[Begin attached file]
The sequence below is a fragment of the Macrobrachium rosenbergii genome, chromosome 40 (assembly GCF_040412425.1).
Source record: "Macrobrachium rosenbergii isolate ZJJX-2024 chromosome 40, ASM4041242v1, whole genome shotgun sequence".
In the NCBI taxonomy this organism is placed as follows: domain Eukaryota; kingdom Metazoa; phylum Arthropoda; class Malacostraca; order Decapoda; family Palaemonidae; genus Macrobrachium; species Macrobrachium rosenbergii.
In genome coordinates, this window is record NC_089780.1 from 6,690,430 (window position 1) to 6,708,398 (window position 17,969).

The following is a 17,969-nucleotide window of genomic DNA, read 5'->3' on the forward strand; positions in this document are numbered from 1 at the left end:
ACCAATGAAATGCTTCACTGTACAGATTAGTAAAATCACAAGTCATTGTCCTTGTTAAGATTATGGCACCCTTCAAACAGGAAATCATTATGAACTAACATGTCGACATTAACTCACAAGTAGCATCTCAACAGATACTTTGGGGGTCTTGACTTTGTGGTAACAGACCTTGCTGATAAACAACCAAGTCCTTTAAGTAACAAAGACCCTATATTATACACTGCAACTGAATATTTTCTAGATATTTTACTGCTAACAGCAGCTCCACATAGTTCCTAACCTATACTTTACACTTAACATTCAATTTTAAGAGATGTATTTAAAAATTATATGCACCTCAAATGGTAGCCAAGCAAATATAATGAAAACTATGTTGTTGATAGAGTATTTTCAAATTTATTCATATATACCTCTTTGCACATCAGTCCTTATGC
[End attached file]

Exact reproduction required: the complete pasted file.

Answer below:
The sequence below is a fragment of the Macrobrachium rosenbergii genome, chromosome 40 (assembly GCF_040412425.1).
Source record: "Macrobrachium rosenbergii isolate ZJJX-2024 chromosome 40, ASM4041242v1, whole genome shotgun sequence".
In the NCBI taxonomy this organism is placed as follows: domain Eukaryota; kingdom Metazoa; phylum Arthropoda; class Malacostraca; order Decapoda; family Palaemonidae; genus Macrobrachium; species Macrobrachium rosenbergii.
In genome coordinates, this window is record NC_089780.1 from 6,690,430 (window position 1) to 6,708,398 (window position 17,969).

The following is a 17,969-nucleotide window of genomic DNA, read 5'->3' on the forward strand; positions in this document are numbered from 1 at the left end:
ACCAATGAAATGCTTCACTGTACAGATTAGTAAAATCACAAGTCATTGTCCTTGTTAAGATTATGGCACCCTTCAAACAGGAAATCATTATGAACTAACATGTCGACATTAACTCACAAGTAGCATCTCAACAGATACTTTGGGGGTCTTGACTTTGTGGTAACAGACCTTGCTGATAAACAACCAAGTCCTTTAAGTAACAAAGACCCTATATTATACACTGCAACTGAATATTTTCTAGATATTTTACTGCTAACAGCAGCTCCACATAGTTCCTAACCTATACTTTACACTTAACATTCAATTTTAAGAGATGTATTTAAAAATTATATGCACCTCAAATGGTAGCCAAGCAAATATAATGAAAACTATGTTGTTGATAGAGTATTTTCAAATTTATTCATATATACCTCTTTGCACATCAGTCCTTATGC